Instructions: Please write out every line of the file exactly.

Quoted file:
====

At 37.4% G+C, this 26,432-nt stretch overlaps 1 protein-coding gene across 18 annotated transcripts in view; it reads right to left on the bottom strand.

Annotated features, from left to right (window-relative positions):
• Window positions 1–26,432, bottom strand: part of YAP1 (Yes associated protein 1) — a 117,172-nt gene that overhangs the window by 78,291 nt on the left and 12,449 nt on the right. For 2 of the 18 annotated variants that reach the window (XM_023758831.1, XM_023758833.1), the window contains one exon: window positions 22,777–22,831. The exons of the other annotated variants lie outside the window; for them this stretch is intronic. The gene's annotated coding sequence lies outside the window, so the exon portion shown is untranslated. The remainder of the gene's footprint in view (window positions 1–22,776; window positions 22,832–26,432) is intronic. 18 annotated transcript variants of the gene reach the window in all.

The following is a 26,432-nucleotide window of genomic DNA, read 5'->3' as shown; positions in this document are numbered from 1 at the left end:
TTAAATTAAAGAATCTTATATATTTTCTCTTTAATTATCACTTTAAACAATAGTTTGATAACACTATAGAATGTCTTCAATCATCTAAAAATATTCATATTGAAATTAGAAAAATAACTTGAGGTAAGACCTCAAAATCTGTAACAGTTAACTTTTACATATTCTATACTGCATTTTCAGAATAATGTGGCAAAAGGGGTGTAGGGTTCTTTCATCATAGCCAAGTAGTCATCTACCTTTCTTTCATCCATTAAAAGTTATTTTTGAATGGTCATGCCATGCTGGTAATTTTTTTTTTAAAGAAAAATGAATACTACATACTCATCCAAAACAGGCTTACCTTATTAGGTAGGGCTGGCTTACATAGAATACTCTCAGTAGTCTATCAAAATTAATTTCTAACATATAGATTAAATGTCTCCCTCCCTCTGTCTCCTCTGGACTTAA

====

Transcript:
At 37.4% G+C, this 26,432-nt stretch overlaps 1 protein-coding gene across 18 annotated transcripts in view; it reads right to left on the bottom strand.

Annotated features, from left to right (window-relative positions):
• Window positions 1–26,432, bottom strand: part of YAP1 (Yes associated protein 1) — a 117,172-nt gene that overhangs the window by 78,291 nt on the left and 12,449 nt on the right. For 2 of the 18 annotated variants that reach the window (XM_023758831.1, XM_023758833.1), the window contains one exon: window positions 22,777–22,831. The exons of the other annotated variants lie outside the window; for them this stretch is intronic. The gene's annotated coding sequence lies outside the window, so the exon portion shown is untranslated. The remainder of the gene's footprint in view (window positions 1–22,776; window positions 22,832–26,432) is intronic. 18 annotated transcript variants of the gene reach the window in all.

The following is a 26,432-nucleotide window of genomic DNA, read 5'->3' as shown; positions in this document are numbered from 1 at the left end:
TTAAATTAAAGAATCTTATATATTTTCTCTTTAATTATCACTTTAAACAATAGTTTGATAACACTATAGAATGTCTTCAATCATCTAAAAATATTCATATTGAAATTAGAAAAATAACTTGAGGTAAGACCTCAAAATCTGTAACAGTTAACTTTTACATATTCTATACTGCATTTTCAGAATAATGTGGCAAAAGGGGTGTAGGGTTCTTTCATCATAGCCAAGTAGTCATCTACCTTTCTTTCATCCATTAAAAGTTATTTTTGAATGGTCATGCCATGCTGGTAATTTTTTTTTTAAAGAAAAATGAATACTACATACTCATCCAAAACAGGCTTACCTTATTAGGTAGGGCTGGCTTACATAGAATACTCTCAGTAGTCTATCAAAATTAATTTCTAACATATAGATTAAATGTCTCCCTCCCTCTGTCTCCTCTGGACTTAA